I bonds earn interest for 30 years, though there are some restrictions to be aware of.
First off, I bonds cannot be redeemed within the first 12 months of issuance. And if you need to redeem the bonds after the initial 12 months but before you’ve held them for five years, you will forfeit the last three months of interest that you would have earned.
For example, if you redeem an I bond after holding it for 18 months, you will receive only the first 15 months of interest. After holding for five years, there are no longer any penalties for redemption.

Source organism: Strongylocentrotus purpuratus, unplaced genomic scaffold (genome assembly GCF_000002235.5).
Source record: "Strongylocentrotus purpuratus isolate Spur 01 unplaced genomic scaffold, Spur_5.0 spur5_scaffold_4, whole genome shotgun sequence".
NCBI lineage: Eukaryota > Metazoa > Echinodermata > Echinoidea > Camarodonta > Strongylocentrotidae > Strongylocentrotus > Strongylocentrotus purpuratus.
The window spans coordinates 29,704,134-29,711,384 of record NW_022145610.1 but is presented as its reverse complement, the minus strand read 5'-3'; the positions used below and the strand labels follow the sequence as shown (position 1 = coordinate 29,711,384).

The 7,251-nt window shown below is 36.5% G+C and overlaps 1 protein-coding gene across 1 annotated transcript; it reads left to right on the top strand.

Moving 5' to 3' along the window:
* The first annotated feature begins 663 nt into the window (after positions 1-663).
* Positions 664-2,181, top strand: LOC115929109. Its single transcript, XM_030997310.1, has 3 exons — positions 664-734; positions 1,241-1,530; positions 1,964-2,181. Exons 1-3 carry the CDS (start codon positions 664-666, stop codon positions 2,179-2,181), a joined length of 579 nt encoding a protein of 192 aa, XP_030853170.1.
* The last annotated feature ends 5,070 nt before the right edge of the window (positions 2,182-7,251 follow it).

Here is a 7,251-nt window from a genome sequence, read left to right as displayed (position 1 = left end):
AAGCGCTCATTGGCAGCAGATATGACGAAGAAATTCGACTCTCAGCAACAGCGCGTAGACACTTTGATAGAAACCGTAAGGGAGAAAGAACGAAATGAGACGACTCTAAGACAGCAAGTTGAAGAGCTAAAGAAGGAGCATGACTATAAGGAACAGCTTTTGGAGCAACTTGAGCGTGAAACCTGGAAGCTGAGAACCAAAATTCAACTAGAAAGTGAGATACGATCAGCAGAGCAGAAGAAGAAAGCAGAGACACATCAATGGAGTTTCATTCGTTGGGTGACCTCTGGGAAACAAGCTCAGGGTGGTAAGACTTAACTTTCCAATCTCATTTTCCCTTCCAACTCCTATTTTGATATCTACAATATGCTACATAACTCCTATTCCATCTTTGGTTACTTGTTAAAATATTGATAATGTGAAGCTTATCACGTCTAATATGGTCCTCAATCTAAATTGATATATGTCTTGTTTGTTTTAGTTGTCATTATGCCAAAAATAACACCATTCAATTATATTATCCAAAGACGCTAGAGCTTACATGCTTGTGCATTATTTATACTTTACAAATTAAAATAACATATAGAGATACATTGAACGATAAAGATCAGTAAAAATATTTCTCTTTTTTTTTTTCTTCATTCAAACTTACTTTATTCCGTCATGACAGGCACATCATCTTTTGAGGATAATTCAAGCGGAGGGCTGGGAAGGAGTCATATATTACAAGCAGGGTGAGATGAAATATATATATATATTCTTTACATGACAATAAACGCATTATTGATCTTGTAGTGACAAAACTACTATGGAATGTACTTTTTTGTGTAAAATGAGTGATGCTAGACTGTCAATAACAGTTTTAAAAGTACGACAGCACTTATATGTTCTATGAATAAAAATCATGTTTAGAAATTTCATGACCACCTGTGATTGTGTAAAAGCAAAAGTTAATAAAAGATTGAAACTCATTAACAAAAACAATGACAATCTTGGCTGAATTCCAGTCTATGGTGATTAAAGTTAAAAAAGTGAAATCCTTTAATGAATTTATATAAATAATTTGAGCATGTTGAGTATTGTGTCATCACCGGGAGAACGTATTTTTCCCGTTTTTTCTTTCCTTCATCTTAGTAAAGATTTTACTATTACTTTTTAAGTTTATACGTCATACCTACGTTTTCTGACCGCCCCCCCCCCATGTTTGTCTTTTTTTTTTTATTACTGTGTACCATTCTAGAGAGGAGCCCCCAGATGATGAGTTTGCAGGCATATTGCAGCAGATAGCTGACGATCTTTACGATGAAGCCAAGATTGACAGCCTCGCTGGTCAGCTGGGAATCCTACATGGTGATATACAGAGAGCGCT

Another unique trait of I bonds is that they are nonmarketable, meaning they can’t be bought or sold in the secondary market. They can only be bought from or redeemed by the U.S. Treasury, which means that unlike other bonds, such as Treasury inflation-protected securities or TIPS, you are guaranteed to get your full principal back, even if you redeem them before the 30-year maturity.